Justice Department probes Houses over Trump bid to stay in office, overturns vote: Report

As the Justice Department investigates former President Donald Trump and his efforts to stay in office after losing the 2020 election, prosecutors have questioned witnesses in detail about his behavior and meetings to overturn the election. The Washington Post Reported on Tuesday.

The report, citing people familiar with the DOJ inquiry, said prosecutors have asked detailed questions about meetings that took place in December 2020 and January 2021 after Trump lost the November election. What instructions did he give to his lawyers? As they worked on a plan to use a slate of fake electors instead of Joe Biden winning.

He has also asked about Trump’s efforts to pressure then-Vice President Mike Pence into refusing to certify the results of the 2020 race. Pence did not go along with the plan, which relied heavily on the vice president making false claims that states had issues with certified electoral votes for Biden.

Reports Reflects the expanding scope of the agency’s investigation into the events leading up to and during the January 6, 2021, attack on the US Capitol.

Two top aides to former Vice President Mike Pence have spoken to a grand jury convened by the Justice Department in recent days. Mark Short, who served as Pence’s chief of staff for nearly two years, said Monday that he spoke with the body after a subpoena was issued. He was a key witness in the final days of the Trump administration and was in the Oval Office on January 4, 2021, when Trump’s lawyer, John Eastman, tried to persuade Pence to delay certifying the Electoral College vote. The grand jury also spoke with Short’s deputy, Greg Jacob.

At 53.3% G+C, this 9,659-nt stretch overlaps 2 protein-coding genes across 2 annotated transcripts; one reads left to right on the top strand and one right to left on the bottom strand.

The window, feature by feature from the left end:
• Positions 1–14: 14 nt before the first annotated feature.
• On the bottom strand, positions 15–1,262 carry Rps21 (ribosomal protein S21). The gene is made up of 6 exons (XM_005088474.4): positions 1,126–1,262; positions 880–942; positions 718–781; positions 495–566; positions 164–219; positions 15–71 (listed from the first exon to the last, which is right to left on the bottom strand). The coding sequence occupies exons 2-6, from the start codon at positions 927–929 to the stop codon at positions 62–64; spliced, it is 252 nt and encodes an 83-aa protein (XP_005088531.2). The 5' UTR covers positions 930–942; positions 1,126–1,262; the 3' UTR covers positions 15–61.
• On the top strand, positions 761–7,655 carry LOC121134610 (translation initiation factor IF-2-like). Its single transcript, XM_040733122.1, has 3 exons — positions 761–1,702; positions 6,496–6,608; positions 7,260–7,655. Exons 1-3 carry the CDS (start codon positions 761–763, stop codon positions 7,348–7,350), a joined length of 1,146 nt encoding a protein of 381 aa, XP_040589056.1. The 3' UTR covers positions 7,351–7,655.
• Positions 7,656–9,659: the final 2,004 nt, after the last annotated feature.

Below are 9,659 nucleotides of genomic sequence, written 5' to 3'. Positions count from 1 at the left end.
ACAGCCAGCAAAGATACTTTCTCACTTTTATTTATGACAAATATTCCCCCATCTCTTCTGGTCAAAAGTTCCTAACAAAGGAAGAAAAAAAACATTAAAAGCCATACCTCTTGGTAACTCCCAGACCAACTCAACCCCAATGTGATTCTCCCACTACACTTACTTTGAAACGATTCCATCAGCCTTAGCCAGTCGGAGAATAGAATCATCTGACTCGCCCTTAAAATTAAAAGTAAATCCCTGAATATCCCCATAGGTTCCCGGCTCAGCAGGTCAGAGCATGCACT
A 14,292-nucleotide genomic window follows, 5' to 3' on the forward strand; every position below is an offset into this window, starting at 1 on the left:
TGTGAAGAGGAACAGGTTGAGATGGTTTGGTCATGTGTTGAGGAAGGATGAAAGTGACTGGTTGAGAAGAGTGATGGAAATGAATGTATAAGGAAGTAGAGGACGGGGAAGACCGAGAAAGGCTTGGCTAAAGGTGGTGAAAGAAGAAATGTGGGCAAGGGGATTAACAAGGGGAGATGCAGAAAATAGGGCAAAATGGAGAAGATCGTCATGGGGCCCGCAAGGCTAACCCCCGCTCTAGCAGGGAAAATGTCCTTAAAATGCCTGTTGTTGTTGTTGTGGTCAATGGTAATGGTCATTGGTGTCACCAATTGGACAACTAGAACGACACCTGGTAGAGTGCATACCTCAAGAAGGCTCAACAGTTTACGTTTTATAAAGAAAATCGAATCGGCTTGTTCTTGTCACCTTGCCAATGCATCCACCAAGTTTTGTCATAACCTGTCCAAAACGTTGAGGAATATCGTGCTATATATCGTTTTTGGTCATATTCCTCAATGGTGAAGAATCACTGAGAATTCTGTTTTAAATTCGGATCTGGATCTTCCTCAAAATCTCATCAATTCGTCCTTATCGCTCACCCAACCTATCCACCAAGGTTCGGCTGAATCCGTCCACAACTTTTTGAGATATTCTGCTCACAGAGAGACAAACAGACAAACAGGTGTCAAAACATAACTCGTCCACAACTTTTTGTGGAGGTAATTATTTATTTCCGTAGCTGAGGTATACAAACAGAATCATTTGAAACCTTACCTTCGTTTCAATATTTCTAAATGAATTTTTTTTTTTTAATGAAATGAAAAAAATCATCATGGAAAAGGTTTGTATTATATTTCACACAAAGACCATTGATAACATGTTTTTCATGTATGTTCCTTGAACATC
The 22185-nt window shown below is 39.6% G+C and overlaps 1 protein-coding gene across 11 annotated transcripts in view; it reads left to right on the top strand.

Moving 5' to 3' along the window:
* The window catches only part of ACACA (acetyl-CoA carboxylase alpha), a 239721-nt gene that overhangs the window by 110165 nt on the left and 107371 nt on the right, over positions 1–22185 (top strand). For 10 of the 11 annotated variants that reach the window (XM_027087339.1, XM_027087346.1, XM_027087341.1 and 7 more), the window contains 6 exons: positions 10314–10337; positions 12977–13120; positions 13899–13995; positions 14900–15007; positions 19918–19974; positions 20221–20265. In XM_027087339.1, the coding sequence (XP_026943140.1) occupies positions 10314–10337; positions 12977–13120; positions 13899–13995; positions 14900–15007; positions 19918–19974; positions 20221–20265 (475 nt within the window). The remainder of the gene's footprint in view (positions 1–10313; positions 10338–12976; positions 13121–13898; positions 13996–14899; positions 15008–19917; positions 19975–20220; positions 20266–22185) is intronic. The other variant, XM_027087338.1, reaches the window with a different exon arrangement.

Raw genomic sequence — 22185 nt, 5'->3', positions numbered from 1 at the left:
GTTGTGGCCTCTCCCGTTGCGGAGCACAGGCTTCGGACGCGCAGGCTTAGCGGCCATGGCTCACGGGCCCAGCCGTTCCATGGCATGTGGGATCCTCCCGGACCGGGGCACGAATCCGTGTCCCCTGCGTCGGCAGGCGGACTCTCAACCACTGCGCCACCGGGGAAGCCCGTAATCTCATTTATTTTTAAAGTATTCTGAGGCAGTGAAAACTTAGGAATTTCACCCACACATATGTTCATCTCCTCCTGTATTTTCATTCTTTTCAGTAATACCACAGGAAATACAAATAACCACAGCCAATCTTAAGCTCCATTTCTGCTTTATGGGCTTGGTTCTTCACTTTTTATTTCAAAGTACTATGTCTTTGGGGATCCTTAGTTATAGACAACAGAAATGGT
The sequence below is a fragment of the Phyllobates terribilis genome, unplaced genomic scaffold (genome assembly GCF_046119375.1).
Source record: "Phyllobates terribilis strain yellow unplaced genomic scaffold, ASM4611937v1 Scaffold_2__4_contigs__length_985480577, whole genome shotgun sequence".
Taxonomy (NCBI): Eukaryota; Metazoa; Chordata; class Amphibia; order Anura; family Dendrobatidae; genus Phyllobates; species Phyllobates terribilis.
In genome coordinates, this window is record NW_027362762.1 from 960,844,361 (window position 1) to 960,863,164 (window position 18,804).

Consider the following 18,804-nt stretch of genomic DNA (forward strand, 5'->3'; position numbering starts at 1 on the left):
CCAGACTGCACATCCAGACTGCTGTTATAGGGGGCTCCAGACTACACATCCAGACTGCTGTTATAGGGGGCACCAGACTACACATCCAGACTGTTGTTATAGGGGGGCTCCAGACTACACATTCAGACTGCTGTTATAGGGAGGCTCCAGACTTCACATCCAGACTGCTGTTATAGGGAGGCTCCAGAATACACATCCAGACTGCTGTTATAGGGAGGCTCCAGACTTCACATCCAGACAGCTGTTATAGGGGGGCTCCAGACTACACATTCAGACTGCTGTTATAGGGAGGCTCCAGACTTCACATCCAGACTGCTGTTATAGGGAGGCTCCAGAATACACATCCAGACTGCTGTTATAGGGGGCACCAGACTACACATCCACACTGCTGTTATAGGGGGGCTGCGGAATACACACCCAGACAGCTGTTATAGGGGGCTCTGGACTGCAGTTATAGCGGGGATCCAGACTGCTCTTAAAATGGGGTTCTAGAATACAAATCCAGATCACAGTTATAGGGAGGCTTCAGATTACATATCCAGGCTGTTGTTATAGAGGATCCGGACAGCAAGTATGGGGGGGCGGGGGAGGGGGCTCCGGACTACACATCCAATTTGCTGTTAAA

The two are the highest-ranking Trump administration officials to cooperate with the investigation so far.

Two top aides to former Vice President Mike Pence recently spoke to a grand jury convened by the Justice Department.

The Post added that Justice Department prosecutors have reviewed the phone records of senior Trump aides, including Mark Meadows, the president’s former chief of staff. The details are based on a series of subpoenas released in recent weeks, including reports that federal agents seized Eastman’s electronic devices and searched the home of former Justice Department official Jeffrey Clarke. had taken

The DOJ investigation could pose renewed legal risk for Trump, as the agency has the power to bring criminal charges against him or others in his orbit. The House Select Committee’s ongoing investigation into the January 6, 2021 attack — a separate effort — has no authority to charge anyone with wrongdoing but has used several public hearings to show the extent of the White House’s role. has been done Inciting riots and Trump’s failure to stop them.

Despite extensive investigations into misconduct, no former US president has been charged with a crime.

However, Attorney General Merrick Garland said on Tuesday that The Justice Department planned to prosecute Any person “is criminally liable for interfering with the peaceful transfer of power from one administration to another.”

“We hold everyone criminally responsible for the events surrounding January 6th for any attempt to interfere with the lawful transfer of power from one administration to another,” Garland told NBC News. For, intend to hold accountable.” “That’s what we do. We don’t pay attention to other issues regarding this.”

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